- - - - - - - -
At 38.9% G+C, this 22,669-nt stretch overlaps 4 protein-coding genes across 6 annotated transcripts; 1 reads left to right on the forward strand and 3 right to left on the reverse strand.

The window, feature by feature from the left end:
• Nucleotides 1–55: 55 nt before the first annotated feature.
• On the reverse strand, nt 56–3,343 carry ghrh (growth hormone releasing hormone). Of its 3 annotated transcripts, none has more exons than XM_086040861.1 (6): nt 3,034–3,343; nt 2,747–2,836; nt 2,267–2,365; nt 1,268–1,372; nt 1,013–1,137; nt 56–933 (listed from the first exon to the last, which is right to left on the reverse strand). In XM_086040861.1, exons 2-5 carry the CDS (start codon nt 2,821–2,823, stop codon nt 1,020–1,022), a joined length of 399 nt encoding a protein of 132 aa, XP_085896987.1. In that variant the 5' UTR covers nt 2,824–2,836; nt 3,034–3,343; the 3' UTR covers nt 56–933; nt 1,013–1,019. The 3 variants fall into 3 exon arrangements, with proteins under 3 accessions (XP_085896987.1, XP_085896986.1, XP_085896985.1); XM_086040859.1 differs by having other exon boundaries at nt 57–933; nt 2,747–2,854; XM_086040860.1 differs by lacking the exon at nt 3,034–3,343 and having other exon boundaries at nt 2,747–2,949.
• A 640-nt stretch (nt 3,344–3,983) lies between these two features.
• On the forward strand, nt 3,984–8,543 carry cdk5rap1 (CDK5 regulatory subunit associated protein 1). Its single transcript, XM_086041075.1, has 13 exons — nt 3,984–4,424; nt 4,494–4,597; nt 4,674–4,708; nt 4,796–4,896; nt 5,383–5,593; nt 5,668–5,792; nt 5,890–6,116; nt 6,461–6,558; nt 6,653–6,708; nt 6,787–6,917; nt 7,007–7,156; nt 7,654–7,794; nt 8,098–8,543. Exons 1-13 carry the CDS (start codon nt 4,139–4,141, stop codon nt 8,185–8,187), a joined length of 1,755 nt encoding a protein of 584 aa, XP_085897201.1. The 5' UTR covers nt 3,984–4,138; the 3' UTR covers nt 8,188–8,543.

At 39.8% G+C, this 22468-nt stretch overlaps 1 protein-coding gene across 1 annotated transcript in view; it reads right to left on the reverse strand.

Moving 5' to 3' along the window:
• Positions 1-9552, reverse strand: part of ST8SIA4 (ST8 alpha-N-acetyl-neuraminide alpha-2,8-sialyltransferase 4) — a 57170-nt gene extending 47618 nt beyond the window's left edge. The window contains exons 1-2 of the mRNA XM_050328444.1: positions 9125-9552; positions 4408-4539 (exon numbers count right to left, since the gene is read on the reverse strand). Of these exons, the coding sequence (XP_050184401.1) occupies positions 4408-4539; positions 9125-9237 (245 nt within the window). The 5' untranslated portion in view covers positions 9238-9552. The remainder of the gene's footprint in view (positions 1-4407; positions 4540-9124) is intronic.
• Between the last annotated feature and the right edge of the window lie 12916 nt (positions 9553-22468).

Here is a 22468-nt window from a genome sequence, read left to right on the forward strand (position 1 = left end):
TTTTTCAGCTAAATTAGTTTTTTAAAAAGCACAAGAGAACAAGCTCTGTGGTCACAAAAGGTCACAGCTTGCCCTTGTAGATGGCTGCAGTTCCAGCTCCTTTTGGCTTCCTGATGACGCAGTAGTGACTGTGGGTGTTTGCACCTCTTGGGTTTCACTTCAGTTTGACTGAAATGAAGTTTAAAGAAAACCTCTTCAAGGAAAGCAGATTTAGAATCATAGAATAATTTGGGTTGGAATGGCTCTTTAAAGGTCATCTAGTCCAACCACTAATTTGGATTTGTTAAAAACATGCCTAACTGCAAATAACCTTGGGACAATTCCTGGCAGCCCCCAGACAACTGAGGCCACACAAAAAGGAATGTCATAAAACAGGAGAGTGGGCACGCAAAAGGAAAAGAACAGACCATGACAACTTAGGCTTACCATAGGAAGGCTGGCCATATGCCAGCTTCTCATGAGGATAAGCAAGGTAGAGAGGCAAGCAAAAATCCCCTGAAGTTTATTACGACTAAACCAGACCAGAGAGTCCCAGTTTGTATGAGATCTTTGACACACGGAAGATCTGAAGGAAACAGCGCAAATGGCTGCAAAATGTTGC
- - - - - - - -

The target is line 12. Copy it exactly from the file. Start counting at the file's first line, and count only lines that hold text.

TTTTTCAGCTAAATTAGTTTTTTAAAAAGCACAAGAGAACAAGCTCTGTGGTCACAAAAGGTCACAGCTTGCCCTTGTAGATGGCTGCAGTTCCAGCTCCTTTTGGCTTCCTGATGACGCAGTAGTGACTGTGGGTGTTTGCACCTCTTGGGTTTCACTTCAGTTTGACTGAAATGAAGTTTAAAGAAAACCTCTTCAAGGAAAGCAGATTTAGAATCATAGAATAATTTGGGTTGGAATGGCTCTTTAAAGGTCATCTAGTCCAACCACTAATTTGGATTTGTTAAAAACATGCCTAACTGCAAATAACCTTGGGACAATTCCTGGCAGCCCCCAGACAACTGAGGCCACACAAAAAGGAATGTCATAAAACAGGAGAGTGGGCACGCAAAAGGAAAAGAACAGACCATGACAACTTAGGCTTACCATAGGAAGGCTGGCCATATGCCAGCTTCTCATGAGGATAAGCAAGGTAGAGAGGCAAGCAAAAATCCCCTGAAGTTTATTACGACTAAACCAGACCAGAGAGTCCCAGTTTGTATGAGATCTTTGACACACGGAAGATCTGAAGGAAACAGCGCAAATGGCTGCAAAATGTTGC